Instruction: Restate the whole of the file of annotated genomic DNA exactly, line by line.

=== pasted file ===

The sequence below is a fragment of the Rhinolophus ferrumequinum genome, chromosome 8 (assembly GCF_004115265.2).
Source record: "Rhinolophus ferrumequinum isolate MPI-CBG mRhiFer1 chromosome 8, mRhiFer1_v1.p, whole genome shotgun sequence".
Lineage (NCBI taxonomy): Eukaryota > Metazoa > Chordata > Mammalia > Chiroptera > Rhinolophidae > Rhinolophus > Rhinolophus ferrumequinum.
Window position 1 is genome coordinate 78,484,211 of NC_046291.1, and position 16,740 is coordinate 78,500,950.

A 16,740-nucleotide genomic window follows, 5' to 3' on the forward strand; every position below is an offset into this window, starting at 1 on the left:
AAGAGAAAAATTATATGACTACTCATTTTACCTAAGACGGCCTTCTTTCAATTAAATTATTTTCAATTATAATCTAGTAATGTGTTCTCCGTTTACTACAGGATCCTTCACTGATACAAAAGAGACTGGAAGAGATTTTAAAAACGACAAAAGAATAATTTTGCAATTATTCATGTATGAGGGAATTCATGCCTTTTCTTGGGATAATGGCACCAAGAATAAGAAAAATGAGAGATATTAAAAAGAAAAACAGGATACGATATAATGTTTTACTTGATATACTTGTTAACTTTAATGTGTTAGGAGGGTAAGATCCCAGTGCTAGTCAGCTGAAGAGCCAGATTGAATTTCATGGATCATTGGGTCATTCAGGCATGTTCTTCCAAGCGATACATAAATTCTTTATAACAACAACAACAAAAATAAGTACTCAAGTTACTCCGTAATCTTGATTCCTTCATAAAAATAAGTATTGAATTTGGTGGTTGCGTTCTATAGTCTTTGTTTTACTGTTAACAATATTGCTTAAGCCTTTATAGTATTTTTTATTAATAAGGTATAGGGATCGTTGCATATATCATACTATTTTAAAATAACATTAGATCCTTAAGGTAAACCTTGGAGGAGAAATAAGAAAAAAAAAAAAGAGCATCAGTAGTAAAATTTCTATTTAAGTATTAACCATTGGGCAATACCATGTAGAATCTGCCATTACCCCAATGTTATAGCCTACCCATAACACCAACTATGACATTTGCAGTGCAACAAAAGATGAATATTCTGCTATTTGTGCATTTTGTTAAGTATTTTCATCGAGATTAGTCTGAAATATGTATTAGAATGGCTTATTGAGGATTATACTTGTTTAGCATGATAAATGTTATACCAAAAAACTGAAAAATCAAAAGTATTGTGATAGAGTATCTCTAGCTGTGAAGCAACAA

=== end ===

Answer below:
The sequence below is a fragment of the Rhinolophus ferrumequinum genome, chromosome 8 (assembly GCF_004115265.2).
Source record: "Rhinolophus ferrumequinum isolate MPI-CBG mRhiFer1 chromosome 8, mRhiFer1_v1.p, whole genome shotgun sequence".
Lineage (NCBI taxonomy): Eukaryota > Metazoa > Chordata > Mammalia > Chiroptera > Rhinolophidae > Rhinolophus > Rhinolophus ferrumequinum.
Window position 1 is genome coordinate 78,484,211 of NC_046291.1, and position 16,740 is coordinate 78,500,950.

A 16,740-nucleotide genomic window follows, 5' to 3' on the forward strand; every position below is an offset into this window, starting at 1 on the left:
AAGAGAAAAATTATATGACTACTCATTTTACCTAAGACGGCCTTCTTTCAATTAAATTATTTTCAATTATAATCTAGTAATGTGTTCTCCGTTTACTACAGGATCCTTCACTGATACAAAAGAGACTGGAAGAGATTTTAAAAACGACAAAAGAATAATTTTGCAATTATTCATGTATGAGGGAATTCATGCCTTTTCTTGGGATAATGGCACCAAGAATAAGAAAAATGAGAGATATTAAAAAGAAAAACAGGATACGATATAATGTTTTACTTGATATACTTGTTAACTTTAATGTGTTAGGAGGGTAAGATCCCAGTGCTAGTCAGCTGAAGAGCCAGATTGAATTTCATGGATCATTGGGTCATTCAGGCATGTTCTTCCAAGCGATACATAAATTCTTTATAACAACAACAACAAAAATAAGTACTCAAGTTACTCCGTAATCTTGATTCCTTCATAAAAATAAGTATTGAATTTGGTGGTTGCGTTCTATAGTCTTTGTTTTACTGTTAACAATATTGCTTAAGCCTTTATAGTATTTTTTATTAATAAGGTATAGGGATCGTTGCATATATCATACTATTTTAAAATAACATTAGATCCTTAAGGTAAACCTTGGAGGAGAAATAAGAAAAAAAAAAAAGAGCATCAGTAGTAAAATTTCTATTTAAGTATTAACCATTGGGCAATACCATGTAGAATCTGCCATTACCCCAATGTTATAGCCTACCCATAACACCAACTATGACATTTGCAGTGCAACAAAAGATGAATATTCTGCTATTTGTGCATTTTGTTAAGTATTTTCATCGAGATTAGTCTGAAATATGTATTAGAATGGCTTATTGAGGATTATACTTGTTTAGCATGATAAATGTTATACCAAAAAACTGAAAAATCAAAAGTATTGTGATAGAGTATCTCTAGCTGTGAAGCAACAA